Open access and subscription journals: implications for low- and middle-income countries Moderated by Subhasree Raghavan Presented by Emma Veitch and Paul Volberding.

Open access and subscription
journals: implications for low- and
middle-income countries
Moderated by Subhasree Raghavan
Presented by Emma Veitch and
Paul Volberding
Documenting our quest
for knowledge
• Philosphical Transactions of the Royal Society in 1665
• Nature’s first edition in 1896
• Einstein’s 1925 manuscript on relativity theory
Interacting with scientific
And along came the internet
Open access movement
New publishing models
Meet The Editors: Publishing HIV Research
Access to Science a Right: Implications of Open
Access for Low and Middle Income Countries
Emma Veitch
Why Open Access? One point of view
• The internet makes low-cost redistribution possible:
it can be done!
• “Serials Crisis”: Increasing costs of subscription
journals  pressure on libraries all around the
• It’s the principle – publicly funded research should
be accessible by public, patients
Why Open Access? Another point of view
Figure 2. The development of open access publishing 1993–2009.
Laakso M, Welling P, Bukvova H, Nyman L, et al. (2011) The Development of Open Access Journal Publishing from 1993 to 2009.
PLoS ONE 6(6): e20961. doi:10.1371/journal.pone.0020961
“Widening access to the outputs of research….has
the potential to contribute substantially to furthering
the progress of scientific and other research…”
There’s a big difference between FREE
and OPEN
“…free availability on the public internet, permitting any users to
read, download, copy, distribute, print, search, or link to the full
texts of these articles, crawl them for indexing, pass them as data
to software, or use them for any other lawful purpose, without
financial, legal, or technical barriers other than those inseparable
from gaining access to the internet itself. The only constraint on
reproduction and distribution, and the only role for copyright in this
domain, should be to give authors control over the integrity of their
work and the right to be properly acknowledged and cited.”
Budapest definition of Open Access
What’s the problem with FREE?
What can Open Access offer for LAMIC?
• Reader Rights: Access, Reuse, Redistribution
• Author Benefits from increased reader access:
possible citation advantage, potential for work to
reach a far wider readership
• CC-BY license permits unrestricted translation into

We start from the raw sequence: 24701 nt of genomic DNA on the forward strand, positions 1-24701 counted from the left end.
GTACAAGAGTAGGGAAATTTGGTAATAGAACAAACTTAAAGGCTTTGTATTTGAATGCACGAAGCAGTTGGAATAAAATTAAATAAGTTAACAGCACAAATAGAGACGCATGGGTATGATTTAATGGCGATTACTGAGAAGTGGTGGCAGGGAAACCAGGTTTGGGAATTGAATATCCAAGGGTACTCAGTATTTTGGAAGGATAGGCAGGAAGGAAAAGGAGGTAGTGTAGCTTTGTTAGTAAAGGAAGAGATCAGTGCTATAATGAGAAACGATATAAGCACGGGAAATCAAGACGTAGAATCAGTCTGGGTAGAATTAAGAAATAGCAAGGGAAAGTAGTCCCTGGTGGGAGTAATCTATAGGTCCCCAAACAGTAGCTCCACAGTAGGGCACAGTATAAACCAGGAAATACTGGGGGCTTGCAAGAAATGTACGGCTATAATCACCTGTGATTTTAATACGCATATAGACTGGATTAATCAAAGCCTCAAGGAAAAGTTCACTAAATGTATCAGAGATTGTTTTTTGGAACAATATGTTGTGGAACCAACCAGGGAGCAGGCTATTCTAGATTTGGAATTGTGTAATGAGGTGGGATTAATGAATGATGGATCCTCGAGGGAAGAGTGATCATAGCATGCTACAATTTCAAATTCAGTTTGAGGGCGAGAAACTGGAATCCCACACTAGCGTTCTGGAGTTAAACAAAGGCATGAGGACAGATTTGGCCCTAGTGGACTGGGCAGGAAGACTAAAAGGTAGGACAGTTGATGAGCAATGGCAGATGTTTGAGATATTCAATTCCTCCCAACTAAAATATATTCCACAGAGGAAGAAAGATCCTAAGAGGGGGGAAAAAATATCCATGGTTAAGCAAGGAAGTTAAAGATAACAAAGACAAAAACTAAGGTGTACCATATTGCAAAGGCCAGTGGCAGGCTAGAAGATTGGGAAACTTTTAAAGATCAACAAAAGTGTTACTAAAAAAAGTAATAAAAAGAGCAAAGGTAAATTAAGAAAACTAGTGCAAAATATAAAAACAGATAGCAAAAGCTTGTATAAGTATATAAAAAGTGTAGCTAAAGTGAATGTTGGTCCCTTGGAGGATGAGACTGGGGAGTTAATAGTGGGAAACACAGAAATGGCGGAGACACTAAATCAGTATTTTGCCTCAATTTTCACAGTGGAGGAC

any language
• Compatible with institution archiving; visibility for local
research output
Open Access enables reuse e.g. translation
What are the Challenges for Open Access
in LAMIC Right Now?
• PLOS and other OA publishers have shown OA is a viable
business model….
• For many journals, OA model depends on publication fees
• We want to encourage LAMIC authors to have equity in
publishing their work – but the publication fee model can
create a problem!
• What PLOS does: waiver system, no questions asked
• International Advisory Group reviewing financial model
and making recommendations for changes
More Challenges for OA in LAMIC
• OA facilitates unlimited access and reuse
• But what is the reality?
• We collect (and publicly display) access data, social
metricsfor all our articles
• Can analyse data on country of origin for accesses via IP
• Anecdotal evidence from LAMIC librarians: well informed
about OA principles; not aware of what’s available in
PLOS journals
• OA material not well reflected in library catalogues and
material available locally in LAMIC
• Bandwidth issues: OA publishers need to do m-web well &
sites that deliver in lo-bandwidth settings
Even More Challenges for publishing in
• Submission + editorial
process can be very
• Need to do more to
encourage publication
• Mentoring schemes
for researchers – eg
• http://www.authoraid.i
• Not just relevant for
Even more challenges for OA – all countries!
• Funders and govt’s are
going the whole hog
• Is there going to be more
££ for OA mandates?
• Maybe not, in UK at least
In conclusion….
• OA has a lot to offer for authors and readers in
• But there are hurdles we need to overcome
• Publication fee barriers
• Making the most of access and reuse rights that
OA offers
• Encouraging submissions from LAMIC and
building editorial capacity outside of hi-income
My Competing Interests
• I’m a full time employee of PLOS
• My salary’s not linked to the number of articles I handle or publication
fees that are paid by authors
• Other than PLOS salary I don’t have any other sources of income
• I’ve had some reimbursement for local travel costs (and things like
conference dinners) for involvement in publishing initiatives such as
those of the EQUATOR group, which develops guidelines for how to
better report scientific studies
• More details are at

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